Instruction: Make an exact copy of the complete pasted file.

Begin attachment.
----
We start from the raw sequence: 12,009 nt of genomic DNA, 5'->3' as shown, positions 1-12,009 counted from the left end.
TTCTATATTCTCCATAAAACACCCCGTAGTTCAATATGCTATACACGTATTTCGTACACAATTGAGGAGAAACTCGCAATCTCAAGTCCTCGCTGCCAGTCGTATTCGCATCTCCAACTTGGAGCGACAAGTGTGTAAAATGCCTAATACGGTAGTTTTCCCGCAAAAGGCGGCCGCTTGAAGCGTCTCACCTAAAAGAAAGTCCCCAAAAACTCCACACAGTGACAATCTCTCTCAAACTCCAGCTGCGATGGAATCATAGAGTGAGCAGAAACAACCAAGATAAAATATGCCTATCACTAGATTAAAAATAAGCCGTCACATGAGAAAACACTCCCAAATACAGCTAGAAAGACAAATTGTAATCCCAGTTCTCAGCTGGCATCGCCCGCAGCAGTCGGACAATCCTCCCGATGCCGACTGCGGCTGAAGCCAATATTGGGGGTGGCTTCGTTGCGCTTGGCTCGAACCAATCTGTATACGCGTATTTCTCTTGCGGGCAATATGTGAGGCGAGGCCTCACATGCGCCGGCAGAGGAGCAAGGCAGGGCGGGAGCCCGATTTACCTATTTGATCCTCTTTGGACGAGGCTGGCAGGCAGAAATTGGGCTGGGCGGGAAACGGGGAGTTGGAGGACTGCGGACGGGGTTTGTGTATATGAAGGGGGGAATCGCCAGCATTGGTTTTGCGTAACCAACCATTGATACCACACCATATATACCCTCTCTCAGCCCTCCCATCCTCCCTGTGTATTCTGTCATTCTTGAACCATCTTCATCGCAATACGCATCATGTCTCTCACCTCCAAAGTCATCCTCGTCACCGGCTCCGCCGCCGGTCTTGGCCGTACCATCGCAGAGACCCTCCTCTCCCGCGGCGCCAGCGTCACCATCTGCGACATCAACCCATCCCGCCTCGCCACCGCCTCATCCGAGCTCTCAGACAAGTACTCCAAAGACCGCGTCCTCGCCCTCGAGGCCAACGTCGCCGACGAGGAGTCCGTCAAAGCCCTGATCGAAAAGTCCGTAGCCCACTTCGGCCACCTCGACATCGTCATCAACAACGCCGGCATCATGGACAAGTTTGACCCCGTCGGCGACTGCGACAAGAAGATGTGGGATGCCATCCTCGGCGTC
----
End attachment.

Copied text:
We start from the raw sequence: 12,009 nt of genomic DNA, 5'->3' as shown, positions 1-12,009 counted from the left end.
TTCTATATTCTCCATAAAACACCCCGTAGTTCAATATGCTATACACGTATTTCGTACACAATTGAGGAGAAACTCGCAATCTCAAGTCCTCGCTGCCAGTCGTATTCGCATCTCCAACTTGGAGCGACAAGTGTGTAAAATGCCTAATACGGTAGTTTTCCCGCAAAAGGCGGCCGCTTGAAGCGTCTCACCTAAAAGAAAGTCCCCAAAAACTCCACACAGTGACAATCTCTCTCAAACTCCAGCTGCGATGGAATCATAGAGTGAGCAGAAACAACCAAGATAAAATATGCCTATCACTAGATTAAAAATAAGCCGTCACATGAGAAAACACTCCCAAATACAGCTAGAAAGACAAATTGTAATCCCAGTTCTCAGCTGGCATCGCCCGCAGCAGTCGGACAATCCTCCCGATGCCGACTGCGGCTGAAGCCAATATTGGGGGTGGCTTCGTTGCGCTTGGCTCGAACCAATCTGTATACGCGTATTTCTCTTGCGGGCAATATGTGAGGCGAGGCCTCACATGCGCCGGCAGAGGAGCAAGGCAGGGCGGGAGCCCGATTTACCTATTTGATCCTCTTTGGACGAGGCTGGCAGGCAGAAATTGGGCTGGGCGGGAAACGGGGAGTTGGAGGACTGCGGACGGGGTTTGTGTATATGAAGGGGGGAATCGCCAGCATTGGTTTTGCGTAACCAACCATTGATACCACACCATATATACCCTCTCTCAGCCCTCCCATCCTCCCTGTGTATTCTGTCATTCTTGAACCATCTTCATCGCAATACGCATCATGTCTCTCACCTCCAAAGTCATCCTCGTCACCGGCTCCGCCGCCGGTCTTGGCCGTACCATCGCAGAGACCCTCCTCTCCCGCGGCGCCAGCGTCACCATCTGCGACATCAACCCATCCCGCCTCGCCACCGCCTCATCCGAGCTCTCAGACAAGTACTCCAAAGACCGCGTCCTCGCCCTCGAGGCCAACGTCGCCGACGAGGAGTCCGTCAAAGCCCTGATCGAAAAGTCCGTAGCCCACTTCGGCCACCTCGACATCGTCATCAACAACGCCGGCATCATGGACAAGTTTGACCCCGTCGGCGACTGCGACAAGAAGATGTGGGATGCCATCCTCGGCGTC